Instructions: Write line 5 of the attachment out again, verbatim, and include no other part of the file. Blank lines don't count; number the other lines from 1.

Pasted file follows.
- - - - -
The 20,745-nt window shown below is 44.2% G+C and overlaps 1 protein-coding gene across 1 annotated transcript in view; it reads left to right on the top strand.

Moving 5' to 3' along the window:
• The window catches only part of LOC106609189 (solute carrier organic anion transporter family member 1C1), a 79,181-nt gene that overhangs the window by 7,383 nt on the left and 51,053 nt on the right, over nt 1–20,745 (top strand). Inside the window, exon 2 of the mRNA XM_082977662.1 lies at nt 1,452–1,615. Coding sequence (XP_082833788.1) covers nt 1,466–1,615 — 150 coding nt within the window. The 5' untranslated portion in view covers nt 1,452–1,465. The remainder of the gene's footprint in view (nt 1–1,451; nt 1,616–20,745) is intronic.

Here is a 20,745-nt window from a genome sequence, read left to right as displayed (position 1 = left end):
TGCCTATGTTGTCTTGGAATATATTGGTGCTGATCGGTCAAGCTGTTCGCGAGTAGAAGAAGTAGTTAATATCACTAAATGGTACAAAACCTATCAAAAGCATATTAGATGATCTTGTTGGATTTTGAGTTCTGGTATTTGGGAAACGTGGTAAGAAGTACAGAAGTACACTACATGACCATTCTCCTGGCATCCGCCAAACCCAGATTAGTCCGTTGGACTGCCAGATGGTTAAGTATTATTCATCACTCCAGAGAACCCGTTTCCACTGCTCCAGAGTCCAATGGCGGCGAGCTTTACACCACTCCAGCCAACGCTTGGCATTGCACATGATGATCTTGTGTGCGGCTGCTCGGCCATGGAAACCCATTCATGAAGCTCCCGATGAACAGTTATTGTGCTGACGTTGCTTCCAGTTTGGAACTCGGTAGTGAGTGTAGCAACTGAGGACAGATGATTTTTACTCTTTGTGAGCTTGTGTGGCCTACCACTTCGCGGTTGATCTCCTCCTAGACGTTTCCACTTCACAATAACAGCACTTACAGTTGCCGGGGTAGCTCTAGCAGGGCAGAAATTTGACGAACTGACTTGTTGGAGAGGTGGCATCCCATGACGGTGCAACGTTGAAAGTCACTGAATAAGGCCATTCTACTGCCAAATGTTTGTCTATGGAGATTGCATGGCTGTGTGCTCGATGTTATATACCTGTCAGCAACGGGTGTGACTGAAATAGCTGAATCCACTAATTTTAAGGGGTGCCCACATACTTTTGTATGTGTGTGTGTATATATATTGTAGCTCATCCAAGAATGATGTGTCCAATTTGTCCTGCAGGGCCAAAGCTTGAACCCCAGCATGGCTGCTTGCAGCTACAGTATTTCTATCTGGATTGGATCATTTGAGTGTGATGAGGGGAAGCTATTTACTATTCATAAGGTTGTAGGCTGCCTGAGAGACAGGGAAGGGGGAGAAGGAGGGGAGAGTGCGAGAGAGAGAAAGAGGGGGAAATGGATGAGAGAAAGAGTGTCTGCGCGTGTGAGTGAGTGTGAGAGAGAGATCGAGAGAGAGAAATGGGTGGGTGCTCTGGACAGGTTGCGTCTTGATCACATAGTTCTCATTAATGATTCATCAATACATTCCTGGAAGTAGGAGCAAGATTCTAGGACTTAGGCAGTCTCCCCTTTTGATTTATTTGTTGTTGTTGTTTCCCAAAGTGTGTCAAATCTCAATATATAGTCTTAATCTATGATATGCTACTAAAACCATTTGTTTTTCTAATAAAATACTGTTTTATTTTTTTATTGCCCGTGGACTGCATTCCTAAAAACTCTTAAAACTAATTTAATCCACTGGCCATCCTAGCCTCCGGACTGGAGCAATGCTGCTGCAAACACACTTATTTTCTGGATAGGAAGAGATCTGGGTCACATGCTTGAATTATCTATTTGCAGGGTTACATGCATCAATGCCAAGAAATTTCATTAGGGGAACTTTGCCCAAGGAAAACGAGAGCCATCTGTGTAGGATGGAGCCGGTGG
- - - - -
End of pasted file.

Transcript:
TGCCTATGTTGTCTTGGAATATATTGGTGCTGATCGGTCAAGCTGTTCGCGAGTAGAAGAAGTAGTTAATATCACTAAATGGTACAAAACCTATCAAAAGCATATTAGATGATCTTGTTGGATTTTGAGTTCTGGTATTTGGGAAACGTGGTAAGAAGTACAGAAGTACACTACATGACCATTCTCCTGGCATCCGCCAAACCCAGATTAGTCCGTTGGACTGCCAGATGGTTAAGTATTATTCATCACTCCAGAGAACCCGTTTCCACTGCTCCAGAGTCCAATGGCGGCGAGCTTTACACCACTCCAGCCAACGCTTGGCATTGCACATGATGATCTTGTGTGCGGCTGCTCGGCCATGGAAACCCATTCATGAAGCTCCCGATGAACAGTTATTGTGCTGACGTTGCTTCCAGTTTGGAACTCGGTAGTGAGTGTAGCAACTGAGGACAGATGATTTTTACTCTTTGTGAGCTTGTGTGGCCTACCACTTCGCGGTTGATCTCCTCCTAGACGTTTCCACTTCACAATAACAGCACTTACAGTTGCCGGGGTAGCTCTAGCAGGGCAGAAATTTGACGAACTGACTTGTTGGAGAGGTGGCATCCCATGACGGTGCAACGTTGAAAGTCACTGAATAAGGCCATTCTACTGCCAAATGTTTGTCTATGGAGATTGCATGGCTGTGTGCTCGATGTTATATACCTGTCAGCAACGGGTGTGACTGAAATAGCTGAATCCACTAATTTTAAGGGGTGCCCACATACTTTTGTATGTGTGTGTGTATATATATTGTAGCTCATCCAAGAATGATGTGTCCAATTTGTCCTGCAGGGCCAAAGCTTGAACCCCAGCATGGCTGCTTGCAGCTACAGTATTTCTATCTGGATTGGATCATTTGAGTGTGATGAGGGGAAGCTATTTACTATTCATAAGGTTGTAGGCTGCCTGAGAGACAGGGAAGGGGGAGAAGGAGGGGAGAGTGCGAGAGAGAGAAAGAGGGGGAAATGGATGAGAGAAAGAGTGTCTGCGCGTGTGAGTGAGTGTGAGAGAGAGATCGAGAGAGAGAAATGGGTGGGTGCTCTGGACAGGTTGCGTCTTGATCACATAGTTCTCATTAATGATTCATCAATACATTCCTGGAAGTAGGAGCAAGATTCTAGGACTTAGGCAGTCTCCCCTTTTGATTTATTTGTTGTTGTTGTTTCCCAAAGTGTGTCAAATCTCAATATATAGTCTTAATCTATGATATGCTACTAAAACCATTTGTTTTTCTAATAAAATACTGTTTTATTTTTTTATTGCCCGTGGACTGCATTCCTAAAAACTCTTAAAACTAATTTAATCCACTGGCCATCCTAGCCTCCGGACTGGAGCAATGCTGCTGCAAACACACTTATTTTCTGGATAGGAAGAGATCTGGGTCACATGCTTGAATTATCTATTTGCAGGGTTACATGCATCAATGCCAAGAAATTTCATTAGGGGAACTTTGCCCAAGGAAAACGAGAGCCATCTGTGTAGGATGGAGCCGGTGG